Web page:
Čubura is a neighbourhood built around the spring of the Čubura stream, which was filled in in the nineteen-twenties; the name comes from a Turkish word for a type of plant that used to thrive around the stream. Setted streets, bohemian lifestyle, the smell of old pubs – of which, despite the clench of the jaws of globalisation, a few still remain, all have their place here.
For instance, one such place is the pub Čubura, where gingham tablecloths bear witness to the most passionate discussions, where foreigners enjoy to sit and black-and-white photos of all the important people that had set foot in this place stare at you from the walls. And no one minds the modest restroom. And the grill smells so beautifully of charcoal.
Close to the Čubura park, where Miloš Crnjanski loved to take his walks, just next to the taxi station is the monument to Libero Markoni, journalist, painter, travelogue writer, hopeless bohemian, excellent chef, but, first and foremost, a Čuburian. He spread the spirit of this neighbourhood world-wide, wherever he set foot, from Sicily to Russia. And when he walked, played his guitar or told his stories, he was always surrounded by audiences in pubs everywhere. This is how the famous book, which was a smashing hit in the eighties, came to be – „Sto ludih ručkova Libera Markonija“ („Liber Markoni’s One Hundred Crazy Lunches“), with a myriad of recipes – essays with very inventive titles – „Impoverished Lover’s Lunch“ or „Lunch of Schoolteachers with Too Much Time on Their Hands“. In addition to being masterfully written, they are very edible, with precise instructions on what music to listen to with which meal and what drink will soothe your palette the most under Čuburian sun. Libero Markoni attempted to cure his bohemianism several times, once even at the expense of the state, which sent him and Bojan Stupica (the two were then known as „public drunkard no. 1 and no. 2“) to rehab to cure their alcoholism. He did partially succeed, but he never truly „cured“ himself of Čubura.
Momo Kapor, too, arrived to Čubura as a child, from Sarajevo; his life would later take him hither and thither, only to return him to Nebojšina Street to end his life’s tumultuous journey on Earth there. A small street in this neighbourhood now bears his name. There is also the street of Borislav Pekić – a dead-end miniature alley where the famous writer lived and from which he moved to London.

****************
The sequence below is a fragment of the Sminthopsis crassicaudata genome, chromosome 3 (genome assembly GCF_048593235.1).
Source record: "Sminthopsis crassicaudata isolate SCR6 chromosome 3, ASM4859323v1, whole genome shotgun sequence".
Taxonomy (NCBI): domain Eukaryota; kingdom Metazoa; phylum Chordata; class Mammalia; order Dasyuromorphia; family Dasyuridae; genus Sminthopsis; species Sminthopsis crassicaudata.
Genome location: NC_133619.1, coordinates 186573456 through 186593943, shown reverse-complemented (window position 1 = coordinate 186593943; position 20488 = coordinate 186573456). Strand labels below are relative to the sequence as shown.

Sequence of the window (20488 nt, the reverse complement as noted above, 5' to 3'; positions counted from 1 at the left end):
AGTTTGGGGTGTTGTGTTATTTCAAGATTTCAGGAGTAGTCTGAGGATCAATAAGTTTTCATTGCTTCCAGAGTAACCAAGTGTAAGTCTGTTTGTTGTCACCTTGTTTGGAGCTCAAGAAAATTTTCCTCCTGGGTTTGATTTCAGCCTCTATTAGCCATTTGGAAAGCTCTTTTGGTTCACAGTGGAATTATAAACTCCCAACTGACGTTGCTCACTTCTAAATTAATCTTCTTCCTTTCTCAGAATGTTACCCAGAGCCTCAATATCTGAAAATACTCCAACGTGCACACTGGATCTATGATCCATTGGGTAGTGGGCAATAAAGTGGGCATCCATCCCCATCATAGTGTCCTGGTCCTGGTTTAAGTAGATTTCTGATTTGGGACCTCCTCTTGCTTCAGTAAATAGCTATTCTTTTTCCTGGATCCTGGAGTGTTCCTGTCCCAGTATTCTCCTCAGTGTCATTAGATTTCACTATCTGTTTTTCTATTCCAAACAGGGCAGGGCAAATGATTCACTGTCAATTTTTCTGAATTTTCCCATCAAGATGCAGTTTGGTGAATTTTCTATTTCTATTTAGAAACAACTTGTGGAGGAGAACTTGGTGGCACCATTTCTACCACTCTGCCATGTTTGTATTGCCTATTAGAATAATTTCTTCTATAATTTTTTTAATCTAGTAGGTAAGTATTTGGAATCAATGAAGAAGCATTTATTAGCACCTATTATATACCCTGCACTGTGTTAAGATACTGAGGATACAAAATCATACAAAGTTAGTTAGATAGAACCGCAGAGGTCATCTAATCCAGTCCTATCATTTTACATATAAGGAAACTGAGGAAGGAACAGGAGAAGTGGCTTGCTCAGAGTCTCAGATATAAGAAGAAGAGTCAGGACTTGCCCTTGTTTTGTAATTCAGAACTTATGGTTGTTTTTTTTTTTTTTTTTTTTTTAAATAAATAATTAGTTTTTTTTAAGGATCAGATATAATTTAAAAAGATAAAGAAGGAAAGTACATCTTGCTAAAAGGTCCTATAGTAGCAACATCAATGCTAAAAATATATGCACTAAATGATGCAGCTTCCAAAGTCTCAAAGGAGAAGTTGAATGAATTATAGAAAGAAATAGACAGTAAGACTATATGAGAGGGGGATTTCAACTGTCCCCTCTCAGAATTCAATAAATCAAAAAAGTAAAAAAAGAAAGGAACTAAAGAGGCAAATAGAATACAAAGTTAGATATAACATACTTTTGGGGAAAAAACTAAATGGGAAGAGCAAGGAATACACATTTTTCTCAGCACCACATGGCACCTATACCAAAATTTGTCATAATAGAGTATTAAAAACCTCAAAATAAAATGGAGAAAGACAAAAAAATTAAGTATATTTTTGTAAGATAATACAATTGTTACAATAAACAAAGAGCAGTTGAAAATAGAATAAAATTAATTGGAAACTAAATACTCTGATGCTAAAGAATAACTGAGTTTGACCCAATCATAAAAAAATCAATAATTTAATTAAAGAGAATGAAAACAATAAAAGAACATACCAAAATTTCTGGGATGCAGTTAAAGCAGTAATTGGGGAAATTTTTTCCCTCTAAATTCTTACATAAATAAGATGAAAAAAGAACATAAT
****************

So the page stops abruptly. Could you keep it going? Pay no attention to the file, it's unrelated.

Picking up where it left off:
A special story would have to be written on perhaps the greatest charmer of this neighbourhood – Dragan Gaga Nikolić; he is more of a „crusader“ (a resident of Red Cross, a near-by neighbourhood, trans. note) himself, but in his last decades, he lived in Čubura. His residence – you could even call it his living room – was the pub Talija in Nevesinjska Street, which is sadly now gone. Adventures of the two best friends and unique actors, Gaga Nikolić and Bora Todorović, have achieved mythic glory. Even the Facebook-born generations find them interesting. This charm, the irreparable propensity for jest and the talent to make the day brighter are simply timeless.
There are many secluded and dead-end streets in this neighbourhood. There are also numerous roofs where people wait for sunrise in the morning, but one of them is truly special. I had the privilege of living there for about ten years and one of the greatest Serbian journalists, Miro Radojčić, then nearing the end of his life, used to tell me: „There’s nothing that you have that I envy – not youth, not writing, not the fact that you will be discovering some new world – the only thing I envy you for is that you live in Nevesinjska. A small street that starts with flowers and ends with the Trandafilović pub.“ The Trandafilović pub is now gone, it is now the site of a large cosmetics shop from an international chain; the flowers from the Kalenić green market still spread their sweet scent and Nevesinjska breathes a new type of charm. I guess Miro no longer envies me, not even for that.
By: Aleksandar Đuričić